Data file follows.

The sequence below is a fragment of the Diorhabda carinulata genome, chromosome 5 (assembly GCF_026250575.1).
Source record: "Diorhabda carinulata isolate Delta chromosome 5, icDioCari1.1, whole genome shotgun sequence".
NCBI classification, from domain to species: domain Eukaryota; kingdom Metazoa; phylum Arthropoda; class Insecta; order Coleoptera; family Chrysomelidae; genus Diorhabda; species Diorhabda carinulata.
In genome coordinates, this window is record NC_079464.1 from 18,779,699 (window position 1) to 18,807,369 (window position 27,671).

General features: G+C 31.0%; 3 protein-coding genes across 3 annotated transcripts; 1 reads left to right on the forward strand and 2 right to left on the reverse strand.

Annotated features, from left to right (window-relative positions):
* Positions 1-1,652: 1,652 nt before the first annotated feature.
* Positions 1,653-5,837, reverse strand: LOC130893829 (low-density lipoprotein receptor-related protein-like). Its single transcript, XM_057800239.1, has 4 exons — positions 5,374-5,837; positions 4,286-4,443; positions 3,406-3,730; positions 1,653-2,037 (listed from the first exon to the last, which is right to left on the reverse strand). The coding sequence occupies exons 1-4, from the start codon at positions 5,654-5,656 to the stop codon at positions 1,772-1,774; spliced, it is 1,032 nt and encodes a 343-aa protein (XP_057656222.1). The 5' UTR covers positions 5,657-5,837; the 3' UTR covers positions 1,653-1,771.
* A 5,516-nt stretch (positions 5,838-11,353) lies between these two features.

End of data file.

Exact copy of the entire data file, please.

The sequence below is a fragment of the Diorhabda carinulata genome, chromosome 5 (assembly GCF_026250575.1).
Source record: "Diorhabda carinulata isolate Delta chromosome 5, icDioCari1.1, whole genome shotgun sequence".
NCBI classification, from domain to species: domain Eukaryota; kingdom Metazoa; phylum Arthropoda; class Insecta; order Coleoptera; family Chrysomelidae; genus Diorhabda; species Diorhabda carinulata.
In genome coordinates, this window is record NC_079464.1 from 18,779,699 (window position 1) to 18,807,369 (window position 27,671).

General features: G+C 31.0%; 3 protein-coding genes across 3 annotated transcripts; 1 reads left to right on the forward strand and 2 right to left on the reverse strand.

Annotated features, from left to right (window-relative positions):
* Positions 1-1,652: 1,652 nt before the first annotated feature.
* Positions 1,653-5,837, reverse strand: LOC130893829 (low-density lipoprotein receptor-related protein-like). Its single transcript, XM_057800239.1, has 4 exons — positions 5,374-5,837; positions 4,286-4,443; positions 3,406-3,730; positions 1,653-2,037 (listed from the first exon to the last, which is right to left on the reverse strand). The coding sequence occupies exons 1-4, from the start codon at positions 5,654-5,656 to the stop codon at positions 1,772-1,774; spliced, it is 1,032 nt and encodes a 343-aa protein (XP_057656222.1). The 5' UTR covers positions 5,657-5,837; the 3' UTR covers positions 1,653-1,771.
* A 5,516-nt stretch (positions 5,838-11,353) lies between these two features.